In 1990, Congress passed the Americans with Disabilities Act (ADA), which makes it unlawful for employers to discriminate against a qualified person with a disability. The law also stresses it's not okay for state and local government services, public accommodations, and transportation and telecommunication entities to discriminate either.
It's important for employers to know how the ADA affects whom they hire and how they treat people with disabilities after they've been hired.
Which employers does the ADA cover?
Parts of the ADA are principally enforced by the U.S. Equal Employment Opportunity Commission (EEOC), and other parts are enforced by the U.S. Department of Justice (DOJ). But generally, the law protects employees and applicants against job discrimination perpetrated by:
- Private employers.
- Employment agencies.
- State and local governments.
- Labor groups and labor management committees.
- Discrimination activities
Basically, the ADA makes it illegal to discriminate in all employment practices, including:
- Recruiting, hiring and firing.
- Pay, layoffs, leaves and benefits.
- Promotion, job assignments and training.
- Also, under the ADA employers are not allowed to retaliate against employees asserting their rights under the act.
Who is eligible for ADA protection?
Anyone who has a physical or mental impairment that substantially limits 'a major life activity' is covered under the ADA. But employees must demonstrate with documentation that their impairment is substantial rather than minor. Substantial impairments restrict normal life activity and include problems with:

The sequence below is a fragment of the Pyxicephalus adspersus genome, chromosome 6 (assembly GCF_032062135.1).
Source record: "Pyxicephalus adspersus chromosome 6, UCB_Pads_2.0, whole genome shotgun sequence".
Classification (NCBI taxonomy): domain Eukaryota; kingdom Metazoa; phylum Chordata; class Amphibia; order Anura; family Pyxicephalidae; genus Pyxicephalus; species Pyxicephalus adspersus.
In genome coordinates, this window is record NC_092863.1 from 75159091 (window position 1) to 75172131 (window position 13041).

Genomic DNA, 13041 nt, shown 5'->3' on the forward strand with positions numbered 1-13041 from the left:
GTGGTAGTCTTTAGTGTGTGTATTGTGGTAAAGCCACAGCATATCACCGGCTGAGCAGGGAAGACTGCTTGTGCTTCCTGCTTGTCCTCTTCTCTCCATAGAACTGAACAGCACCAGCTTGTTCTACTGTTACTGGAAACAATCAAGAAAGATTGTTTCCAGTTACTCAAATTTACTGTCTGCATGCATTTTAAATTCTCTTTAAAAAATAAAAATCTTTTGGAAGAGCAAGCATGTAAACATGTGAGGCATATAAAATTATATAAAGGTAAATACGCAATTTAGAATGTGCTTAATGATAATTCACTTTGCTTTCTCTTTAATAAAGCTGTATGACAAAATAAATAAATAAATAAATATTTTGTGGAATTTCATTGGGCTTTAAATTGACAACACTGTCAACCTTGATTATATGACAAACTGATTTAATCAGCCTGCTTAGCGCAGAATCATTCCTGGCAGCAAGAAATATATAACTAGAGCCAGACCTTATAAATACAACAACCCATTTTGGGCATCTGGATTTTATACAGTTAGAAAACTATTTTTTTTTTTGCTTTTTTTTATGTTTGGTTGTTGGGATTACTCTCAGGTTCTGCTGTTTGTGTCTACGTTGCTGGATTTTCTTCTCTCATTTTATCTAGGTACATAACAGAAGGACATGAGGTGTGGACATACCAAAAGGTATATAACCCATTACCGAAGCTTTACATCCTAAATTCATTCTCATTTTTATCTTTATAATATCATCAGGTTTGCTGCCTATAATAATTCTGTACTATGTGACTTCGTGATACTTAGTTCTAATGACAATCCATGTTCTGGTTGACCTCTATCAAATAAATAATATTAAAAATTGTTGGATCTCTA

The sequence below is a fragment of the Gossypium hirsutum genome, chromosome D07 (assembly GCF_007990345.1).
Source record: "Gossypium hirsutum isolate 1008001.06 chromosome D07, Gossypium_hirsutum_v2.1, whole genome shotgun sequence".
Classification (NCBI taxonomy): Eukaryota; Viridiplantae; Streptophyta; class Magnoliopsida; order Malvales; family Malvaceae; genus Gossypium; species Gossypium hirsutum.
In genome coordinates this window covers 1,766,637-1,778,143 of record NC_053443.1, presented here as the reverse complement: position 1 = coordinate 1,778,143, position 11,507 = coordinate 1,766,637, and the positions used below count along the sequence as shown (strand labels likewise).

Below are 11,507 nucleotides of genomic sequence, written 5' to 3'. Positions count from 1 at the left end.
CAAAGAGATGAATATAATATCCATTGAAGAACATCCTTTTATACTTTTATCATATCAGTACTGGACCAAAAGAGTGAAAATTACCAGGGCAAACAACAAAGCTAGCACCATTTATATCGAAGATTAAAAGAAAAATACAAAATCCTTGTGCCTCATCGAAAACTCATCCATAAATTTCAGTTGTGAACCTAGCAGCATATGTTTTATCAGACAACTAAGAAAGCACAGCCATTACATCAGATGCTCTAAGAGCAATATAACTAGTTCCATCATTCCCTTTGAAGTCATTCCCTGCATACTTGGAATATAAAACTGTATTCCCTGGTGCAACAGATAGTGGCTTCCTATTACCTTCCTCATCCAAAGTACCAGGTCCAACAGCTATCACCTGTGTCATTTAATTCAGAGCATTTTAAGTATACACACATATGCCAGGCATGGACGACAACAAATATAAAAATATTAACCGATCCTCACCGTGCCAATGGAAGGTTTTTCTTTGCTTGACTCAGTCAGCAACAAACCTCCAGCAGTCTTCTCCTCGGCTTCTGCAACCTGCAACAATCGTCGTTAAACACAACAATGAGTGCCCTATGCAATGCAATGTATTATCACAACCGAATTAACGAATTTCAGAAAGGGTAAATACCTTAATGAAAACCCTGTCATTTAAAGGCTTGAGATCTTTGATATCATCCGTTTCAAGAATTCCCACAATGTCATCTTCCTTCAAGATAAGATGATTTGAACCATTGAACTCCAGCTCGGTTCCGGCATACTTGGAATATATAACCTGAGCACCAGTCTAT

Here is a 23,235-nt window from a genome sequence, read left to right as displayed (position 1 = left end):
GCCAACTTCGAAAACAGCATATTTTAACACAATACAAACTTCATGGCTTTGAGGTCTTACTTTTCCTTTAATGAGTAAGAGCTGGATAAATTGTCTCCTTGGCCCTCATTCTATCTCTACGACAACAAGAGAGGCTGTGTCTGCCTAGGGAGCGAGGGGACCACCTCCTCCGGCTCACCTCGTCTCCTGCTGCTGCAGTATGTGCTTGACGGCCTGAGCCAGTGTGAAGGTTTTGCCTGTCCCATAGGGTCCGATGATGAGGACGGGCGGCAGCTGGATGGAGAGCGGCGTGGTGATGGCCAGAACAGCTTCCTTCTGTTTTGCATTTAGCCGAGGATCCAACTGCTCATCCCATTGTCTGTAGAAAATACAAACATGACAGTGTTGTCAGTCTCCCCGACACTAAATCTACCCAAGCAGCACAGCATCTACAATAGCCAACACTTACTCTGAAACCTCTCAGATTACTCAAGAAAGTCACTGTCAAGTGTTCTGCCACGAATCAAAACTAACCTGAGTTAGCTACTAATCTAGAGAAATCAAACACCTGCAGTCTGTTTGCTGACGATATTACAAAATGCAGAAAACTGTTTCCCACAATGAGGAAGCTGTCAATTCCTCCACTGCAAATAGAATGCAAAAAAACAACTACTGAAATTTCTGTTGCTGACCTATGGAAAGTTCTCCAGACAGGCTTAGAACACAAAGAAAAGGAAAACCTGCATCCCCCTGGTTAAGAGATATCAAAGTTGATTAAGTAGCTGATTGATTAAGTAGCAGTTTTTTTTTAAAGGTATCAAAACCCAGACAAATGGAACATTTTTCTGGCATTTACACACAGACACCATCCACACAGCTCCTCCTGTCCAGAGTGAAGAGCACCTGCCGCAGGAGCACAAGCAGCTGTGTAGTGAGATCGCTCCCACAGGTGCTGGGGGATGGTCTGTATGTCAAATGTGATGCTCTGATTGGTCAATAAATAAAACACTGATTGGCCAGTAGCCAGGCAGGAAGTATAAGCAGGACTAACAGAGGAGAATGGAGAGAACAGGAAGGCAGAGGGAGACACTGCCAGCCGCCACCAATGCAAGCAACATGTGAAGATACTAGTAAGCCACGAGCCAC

- Performing manual tasks.
- Caring for oneself.
- Learning or working.
However, in order to be protected by the ADA, a person with a disability must be qualified to do the essential functions of a job with or without 'reasonable' accommodations. That means that the applicant or employee must have the education, experience, skills and licenses necessary to do the job and be able to perform essential tasks, whether with or without reasonable accommodation.
What are 'reasonable' accommodations?
'Reasonable' accommodations are any changes or adjustments that allow a qualified applicant or employee with a disability to get, perform, and enjoy the benefits of a job. These accommodations may include:
- Modified equipment and work schedules.
- Adjusted and modified exams, training material and policies.
- Readers and interpreters.
- A workplace accessible and usable by people with disabilities.
Under the ADA, an employer must provide accommodations for a person with a disability unless it causes undue hardship, which includes significant difficulty or expense.